In terms of implications the invitation would achieve two undesirable things.
1.Firstly in view of the already imperfect application of the doctrine of separation of powers prevailing under the Zambian Constitution that allows members of the National Assembly to be appointed as Cabinet Ministers under clause (2) of Article 46 and at another level the appointment of provincial deputy ministers, from the National Assembly, under clause (3) of Article 47, the decision by the President has gone further to intensify an appointment system that leads to the undesirable fusion between the legislative arm of government with the executive.
This is contrary to the doctrine of separation of powers which aims at the prevention of the fusion between the legislature and the executive. The invitation would therefore results in the concentration of power in the same hands thus enhancing their exertion of power on the other branches of government. If the same people are appointed to the different arms of government conducting effective checks and balances becomes doubtful and problematic.
Article 51 of the Constitution which also clarifies the distinction between ‘full’ ministers and deputy ministers provides that “Cabinet and deputy ministers shall be accountable collectively to the National Assembly” compelling unity despite its undemocratic characteristic of discouraging disagreement even on ‘bad’ policies since ministers are not permitted to dissent against cabinet decision unless they resign. Notably the concept of collective responsibility was developed to bind ministers to Cabinet decisions as a powerful political imperative to appear publically as organised, united and convincing. However a dilemma arises in a multiparty democracy if full cabinet Ministers and other junior ministers are drawn from the opposition which introduces the possibility for division and dissent and the question that begs determination is whether they will be bound by the concept of collective responsibility? In comparison to New Zealand which has innovatively gone around this unity-dissent dilemma by including in coalition agreements ‘agree to disagree’ provisions that relieve ministers drawn from opposition in a coalition government to be free from the collective responsibility obligation; it is not clear whether we have the same arrangements in place in Zambia .The actual position on this issue may perhaps signal the real intent behind the invitation that was made by the President.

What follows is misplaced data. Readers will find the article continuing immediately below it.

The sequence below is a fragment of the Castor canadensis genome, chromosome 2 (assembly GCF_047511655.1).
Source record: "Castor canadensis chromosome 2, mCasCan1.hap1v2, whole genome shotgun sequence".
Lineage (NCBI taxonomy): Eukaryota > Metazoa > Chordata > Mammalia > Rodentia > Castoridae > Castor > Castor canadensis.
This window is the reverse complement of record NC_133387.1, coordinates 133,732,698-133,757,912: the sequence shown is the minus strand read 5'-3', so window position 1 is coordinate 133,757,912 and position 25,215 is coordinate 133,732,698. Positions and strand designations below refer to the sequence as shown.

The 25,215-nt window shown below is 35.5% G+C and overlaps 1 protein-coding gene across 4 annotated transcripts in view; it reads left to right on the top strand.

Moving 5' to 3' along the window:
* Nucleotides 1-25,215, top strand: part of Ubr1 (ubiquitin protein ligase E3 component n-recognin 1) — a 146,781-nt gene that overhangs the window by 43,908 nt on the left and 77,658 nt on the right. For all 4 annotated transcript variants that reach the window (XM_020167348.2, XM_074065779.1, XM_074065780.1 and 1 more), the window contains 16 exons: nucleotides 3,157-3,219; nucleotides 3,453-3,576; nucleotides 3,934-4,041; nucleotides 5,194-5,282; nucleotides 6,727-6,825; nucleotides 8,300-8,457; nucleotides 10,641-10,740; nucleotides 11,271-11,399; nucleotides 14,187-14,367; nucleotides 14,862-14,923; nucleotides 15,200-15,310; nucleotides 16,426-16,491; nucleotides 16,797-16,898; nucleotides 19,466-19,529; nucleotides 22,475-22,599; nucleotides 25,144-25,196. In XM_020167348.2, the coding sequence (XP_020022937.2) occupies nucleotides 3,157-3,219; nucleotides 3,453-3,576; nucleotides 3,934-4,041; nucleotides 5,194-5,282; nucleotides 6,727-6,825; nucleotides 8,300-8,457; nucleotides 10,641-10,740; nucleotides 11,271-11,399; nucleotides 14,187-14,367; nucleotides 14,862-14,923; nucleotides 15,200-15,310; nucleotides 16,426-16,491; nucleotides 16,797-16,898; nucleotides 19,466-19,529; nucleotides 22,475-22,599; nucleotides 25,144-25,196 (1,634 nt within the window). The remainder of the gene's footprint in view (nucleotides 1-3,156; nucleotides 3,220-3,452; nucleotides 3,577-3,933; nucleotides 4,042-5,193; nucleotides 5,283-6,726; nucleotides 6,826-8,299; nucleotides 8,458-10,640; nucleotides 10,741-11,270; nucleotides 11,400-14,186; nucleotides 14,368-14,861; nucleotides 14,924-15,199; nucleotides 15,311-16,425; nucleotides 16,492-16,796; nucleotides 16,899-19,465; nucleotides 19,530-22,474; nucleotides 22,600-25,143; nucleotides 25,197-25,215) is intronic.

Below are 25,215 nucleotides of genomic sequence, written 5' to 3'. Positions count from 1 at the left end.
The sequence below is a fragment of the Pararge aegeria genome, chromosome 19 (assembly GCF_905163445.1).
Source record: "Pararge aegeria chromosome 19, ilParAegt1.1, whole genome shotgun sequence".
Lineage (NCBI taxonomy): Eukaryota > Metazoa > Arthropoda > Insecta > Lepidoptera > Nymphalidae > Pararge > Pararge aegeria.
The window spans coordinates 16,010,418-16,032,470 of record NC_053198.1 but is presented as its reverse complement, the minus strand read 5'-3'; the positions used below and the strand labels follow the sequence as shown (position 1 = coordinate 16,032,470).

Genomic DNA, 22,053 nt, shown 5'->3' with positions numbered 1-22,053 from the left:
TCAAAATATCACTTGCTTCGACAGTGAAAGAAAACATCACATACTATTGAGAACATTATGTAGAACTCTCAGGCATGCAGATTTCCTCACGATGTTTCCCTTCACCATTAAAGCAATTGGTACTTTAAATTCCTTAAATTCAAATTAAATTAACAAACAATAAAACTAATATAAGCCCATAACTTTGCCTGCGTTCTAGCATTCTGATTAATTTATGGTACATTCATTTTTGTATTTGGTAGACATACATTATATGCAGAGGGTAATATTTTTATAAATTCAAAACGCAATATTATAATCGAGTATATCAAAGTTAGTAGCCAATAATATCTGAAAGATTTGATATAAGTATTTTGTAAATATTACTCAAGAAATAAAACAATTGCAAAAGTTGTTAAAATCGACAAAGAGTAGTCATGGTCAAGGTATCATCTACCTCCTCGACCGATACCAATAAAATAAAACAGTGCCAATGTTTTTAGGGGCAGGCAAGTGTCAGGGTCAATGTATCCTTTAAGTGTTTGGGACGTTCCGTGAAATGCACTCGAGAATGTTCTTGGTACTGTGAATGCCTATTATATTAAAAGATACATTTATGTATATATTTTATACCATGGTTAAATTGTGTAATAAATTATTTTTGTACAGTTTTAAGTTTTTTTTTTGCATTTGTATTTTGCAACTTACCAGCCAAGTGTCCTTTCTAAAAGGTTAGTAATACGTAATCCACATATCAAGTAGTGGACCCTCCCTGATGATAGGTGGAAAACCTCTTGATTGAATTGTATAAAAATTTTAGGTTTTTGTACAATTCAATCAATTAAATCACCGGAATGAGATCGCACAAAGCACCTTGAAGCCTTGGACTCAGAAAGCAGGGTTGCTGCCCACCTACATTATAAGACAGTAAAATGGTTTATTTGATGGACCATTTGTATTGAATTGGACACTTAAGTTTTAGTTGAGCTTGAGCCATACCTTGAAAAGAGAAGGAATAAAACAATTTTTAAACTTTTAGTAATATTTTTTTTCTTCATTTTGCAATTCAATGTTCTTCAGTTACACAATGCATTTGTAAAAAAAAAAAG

Invariably the implication of the President’s decision to invite deputy minsters and provincial deputy ministers to participate in Cabinet meetings is an attempt to stifle the independence required when considering matters tabled before the National Assembly and this further expands and fortifies the already weak system that is in place in so far as it relates to what is ordinarily expected of members of parliament when checking and scrutinising policies and laws adopted in Cabinet when presented to the National Assembly for approval. We must be reminded that natural justice dictates that if a person or group of persons, in this case Cabinet, decide on a matter how can they be expected not be biased when considering the same matter presented by them from Cabinet to themselves in the legislature.
Interestingly the President’s attempt to bloat the Cabinet has the undesirable effect of creating a ‘shadow National Assembly’ within itself and this is an act that does not fall short of whimsicality.
2.The second undesirable thing is that bloating Cabinet increases government expenditure of course at tax payer’s expense during an economic crisis when we are supposed to put in place austerity measures. It is rather unjustifiable in the current economic dispensation to increase government by giving a phantom credence to a body of mere unproductive advisors who do not serve any public interest purpose but are only in such an arrangement for political expediency as alluded to earlier. Furthermore there is an inevitable increase in government expenditure on illegal and unconstitutional travel, accommodation and other miscellaneous costs for ministers coming from outside Lusaka to attend Cabinet meetings which funds really should be directed resources towards demanding social sectors that will benefit the majority of Zambians.